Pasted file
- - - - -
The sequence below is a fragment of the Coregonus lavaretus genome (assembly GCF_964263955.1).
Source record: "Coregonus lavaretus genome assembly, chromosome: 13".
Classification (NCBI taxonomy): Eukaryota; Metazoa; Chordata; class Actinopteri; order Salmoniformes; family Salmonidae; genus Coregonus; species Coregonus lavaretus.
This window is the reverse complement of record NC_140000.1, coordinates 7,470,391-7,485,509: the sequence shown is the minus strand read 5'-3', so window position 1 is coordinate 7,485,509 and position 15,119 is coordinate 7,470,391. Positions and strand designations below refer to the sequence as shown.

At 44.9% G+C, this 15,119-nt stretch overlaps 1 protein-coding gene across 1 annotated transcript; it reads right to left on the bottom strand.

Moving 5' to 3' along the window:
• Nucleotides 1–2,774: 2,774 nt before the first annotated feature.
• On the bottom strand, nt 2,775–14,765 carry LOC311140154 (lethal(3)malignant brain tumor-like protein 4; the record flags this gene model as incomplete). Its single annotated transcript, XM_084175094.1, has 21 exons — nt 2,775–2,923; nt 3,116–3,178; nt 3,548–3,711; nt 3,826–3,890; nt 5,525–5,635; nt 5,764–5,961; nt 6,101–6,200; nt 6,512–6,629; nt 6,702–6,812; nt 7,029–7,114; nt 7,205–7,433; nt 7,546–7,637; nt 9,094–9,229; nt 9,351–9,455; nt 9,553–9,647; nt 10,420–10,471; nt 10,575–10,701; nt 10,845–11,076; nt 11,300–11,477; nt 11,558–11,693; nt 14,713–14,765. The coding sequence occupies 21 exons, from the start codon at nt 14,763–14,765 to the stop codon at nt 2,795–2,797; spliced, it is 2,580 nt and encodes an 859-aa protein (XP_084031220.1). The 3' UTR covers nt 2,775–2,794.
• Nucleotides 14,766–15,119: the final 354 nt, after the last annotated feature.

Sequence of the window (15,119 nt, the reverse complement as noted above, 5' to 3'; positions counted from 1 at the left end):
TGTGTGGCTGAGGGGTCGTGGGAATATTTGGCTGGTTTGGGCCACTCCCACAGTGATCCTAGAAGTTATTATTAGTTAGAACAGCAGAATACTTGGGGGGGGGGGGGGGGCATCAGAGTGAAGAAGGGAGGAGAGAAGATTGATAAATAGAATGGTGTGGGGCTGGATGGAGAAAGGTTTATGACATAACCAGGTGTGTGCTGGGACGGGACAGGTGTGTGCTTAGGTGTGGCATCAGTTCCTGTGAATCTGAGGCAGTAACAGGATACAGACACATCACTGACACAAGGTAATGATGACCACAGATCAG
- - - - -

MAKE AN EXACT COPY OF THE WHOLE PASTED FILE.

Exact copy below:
The sequence below is a fragment of the Coregonus lavaretus genome (assembly GCF_964263955.1).
Source record: "Coregonus lavaretus genome assembly, chromosome: 13".
Classification (NCBI taxonomy): Eukaryota; Metazoa; Chordata; class Actinopteri; order Salmoniformes; family Salmonidae; genus Coregonus; species Coregonus lavaretus.
This window is the reverse complement of record NC_140000.1, coordinates 7,470,391-7,485,509: the sequence shown is the minus strand read 5'-3', so window position 1 is coordinate 7,485,509 and position 15,119 is coordinate 7,470,391. Positions and strand designations below refer to the sequence as shown.

At 44.9% G+C, this 15,119-nt stretch overlaps 1 protein-coding gene across 1 annotated transcript; it reads right to left on the bottom strand.

Moving 5' to 3' along the window:
• Nucleotides 1–2,774: 2,774 nt before the first annotated feature.
• On the bottom strand, nt 2,775–14,765 carry LOC311140154 (lethal(3)malignant brain tumor-like protein 4; the record flags this gene model as incomplete). Its single annotated transcript, XM_084175094.1, has 21 exons — nt 2,775–2,923; nt 3,116–3,178; nt 3,548–3,711; nt 3,826–3,890; nt 5,525–5,635; nt 5,764–5,961; nt 6,101–6,200; nt 6,512–6,629; nt 6,702–6,812; nt 7,029–7,114; nt 7,205–7,433; nt 7,546–7,637; nt 9,094–9,229; nt 9,351–9,455; nt 9,553–9,647; nt 10,420–10,471; nt 10,575–10,701; nt 10,845–11,076; nt 11,300–11,477; nt 11,558–11,693; nt 14,713–14,765. The coding sequence occupies 21 exons, from the start codon at nt 14,763–14,765 to the stop codon at nt 2,795–2,797; spliced, it is 2,580 nt and encodes an 859-aa protein (XP_084031220.1). The 3' UTR covers nt 2,775–2,794.
• Nucleotides 14,766–15,119: the final 354 nt, after the last annotated feature.

Sequence of the window (15,119 nt, the reverse complement as noted above, 5' to 3'; positions counted from 1 at the left end):
TGTGTGGCTGAGGGGTCGTGGGAATATTTGGCTGGTTTGGGCCACTCCCACAGTGATCCTAGAAGTTATTATTAGTTAGAACAGCAGAATACTTGGGGGGGGGGGGGGGGCATCAGAGTGAAGAAGGGAGGAGAGAAGATTGATAAATAGAATGGTGTGGGGCTGGATGGAGAAAGGTTTATGACATAACCAGGTGTGTGCTGGGACGGGACAGGTGTGTGCTTAGGTGTGGCATCAGTTCCTGTGAATCTGAGGCAGTAACAGGATACAGACACATCACTGACACAAGGTAATGATGACCACAGATCAG